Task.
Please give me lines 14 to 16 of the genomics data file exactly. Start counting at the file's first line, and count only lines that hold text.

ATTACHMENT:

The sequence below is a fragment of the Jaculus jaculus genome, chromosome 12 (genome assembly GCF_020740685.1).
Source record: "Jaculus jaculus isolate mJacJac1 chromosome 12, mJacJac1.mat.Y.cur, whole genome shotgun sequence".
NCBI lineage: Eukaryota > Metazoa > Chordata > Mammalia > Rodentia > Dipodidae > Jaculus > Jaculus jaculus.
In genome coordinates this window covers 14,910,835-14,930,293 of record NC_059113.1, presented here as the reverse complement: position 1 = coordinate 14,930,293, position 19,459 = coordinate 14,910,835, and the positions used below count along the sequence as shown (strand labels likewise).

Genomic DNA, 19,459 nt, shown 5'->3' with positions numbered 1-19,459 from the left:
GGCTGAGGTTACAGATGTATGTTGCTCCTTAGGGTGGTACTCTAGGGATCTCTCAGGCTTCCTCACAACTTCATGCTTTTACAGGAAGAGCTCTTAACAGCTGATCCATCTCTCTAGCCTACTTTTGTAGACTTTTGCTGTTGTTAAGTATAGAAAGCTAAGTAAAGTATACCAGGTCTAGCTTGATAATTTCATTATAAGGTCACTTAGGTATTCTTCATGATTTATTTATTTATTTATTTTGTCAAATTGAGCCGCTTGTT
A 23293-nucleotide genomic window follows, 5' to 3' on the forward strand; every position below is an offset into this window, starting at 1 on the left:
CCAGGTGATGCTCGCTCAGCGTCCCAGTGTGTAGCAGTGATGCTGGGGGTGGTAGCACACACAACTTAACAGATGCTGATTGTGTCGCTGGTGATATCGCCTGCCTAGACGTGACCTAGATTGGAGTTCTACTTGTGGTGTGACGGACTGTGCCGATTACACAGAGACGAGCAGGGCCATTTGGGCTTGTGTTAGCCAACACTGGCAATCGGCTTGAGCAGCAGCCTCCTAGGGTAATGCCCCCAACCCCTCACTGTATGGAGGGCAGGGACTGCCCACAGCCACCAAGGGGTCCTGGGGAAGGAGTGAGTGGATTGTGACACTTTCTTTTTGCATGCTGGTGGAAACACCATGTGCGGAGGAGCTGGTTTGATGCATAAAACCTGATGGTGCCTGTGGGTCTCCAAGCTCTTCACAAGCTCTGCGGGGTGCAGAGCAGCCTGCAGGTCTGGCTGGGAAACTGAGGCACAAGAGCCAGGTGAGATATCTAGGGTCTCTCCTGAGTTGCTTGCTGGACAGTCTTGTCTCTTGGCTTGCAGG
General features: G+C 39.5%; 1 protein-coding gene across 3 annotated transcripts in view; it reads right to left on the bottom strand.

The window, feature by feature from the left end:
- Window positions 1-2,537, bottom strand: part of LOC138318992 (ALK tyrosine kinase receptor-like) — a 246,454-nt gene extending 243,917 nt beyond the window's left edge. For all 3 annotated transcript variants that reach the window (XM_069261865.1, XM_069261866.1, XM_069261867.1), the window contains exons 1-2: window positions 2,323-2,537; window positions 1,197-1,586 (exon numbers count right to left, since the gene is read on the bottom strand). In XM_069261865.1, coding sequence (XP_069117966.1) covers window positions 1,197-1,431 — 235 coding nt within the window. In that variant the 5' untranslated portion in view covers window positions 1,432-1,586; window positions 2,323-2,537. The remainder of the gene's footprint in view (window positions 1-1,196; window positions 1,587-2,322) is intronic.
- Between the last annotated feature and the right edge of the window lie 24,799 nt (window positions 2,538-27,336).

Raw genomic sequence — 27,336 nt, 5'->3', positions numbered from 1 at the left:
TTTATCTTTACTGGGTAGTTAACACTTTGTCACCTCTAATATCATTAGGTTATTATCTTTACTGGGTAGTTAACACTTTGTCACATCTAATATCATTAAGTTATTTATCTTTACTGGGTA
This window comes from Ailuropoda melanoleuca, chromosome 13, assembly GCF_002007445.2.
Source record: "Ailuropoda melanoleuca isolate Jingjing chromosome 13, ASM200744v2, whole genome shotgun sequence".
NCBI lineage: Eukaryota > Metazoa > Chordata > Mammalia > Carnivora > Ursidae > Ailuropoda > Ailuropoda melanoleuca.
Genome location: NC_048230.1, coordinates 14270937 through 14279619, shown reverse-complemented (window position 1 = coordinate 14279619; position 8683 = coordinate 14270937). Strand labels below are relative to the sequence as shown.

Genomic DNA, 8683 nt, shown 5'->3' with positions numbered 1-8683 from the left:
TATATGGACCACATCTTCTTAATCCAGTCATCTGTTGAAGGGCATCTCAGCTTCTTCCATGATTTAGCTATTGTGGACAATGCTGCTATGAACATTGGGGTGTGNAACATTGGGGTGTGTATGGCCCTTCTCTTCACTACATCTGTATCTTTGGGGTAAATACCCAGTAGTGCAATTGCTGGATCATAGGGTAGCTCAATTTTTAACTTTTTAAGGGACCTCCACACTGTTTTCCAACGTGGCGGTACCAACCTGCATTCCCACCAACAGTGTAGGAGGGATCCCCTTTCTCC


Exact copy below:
TTTATCTTTACTGGGTAGTTAACACTTTGTCACCTCTAATATCATTAGGTTATTATCTTTACTGGGTAGTTAACACTTTGTCACATCTAATATCATTAAGTTATTTATCTTTACTGGGTA
This window comes from Ailuropoda melanoleuca, chromosome 13, assembly GCF_002007445.2.
Source record: "Ailuropoda melanoleuca isolate Jingjing chromosome 13, ASM200744v2, whole genome shotgun sequence".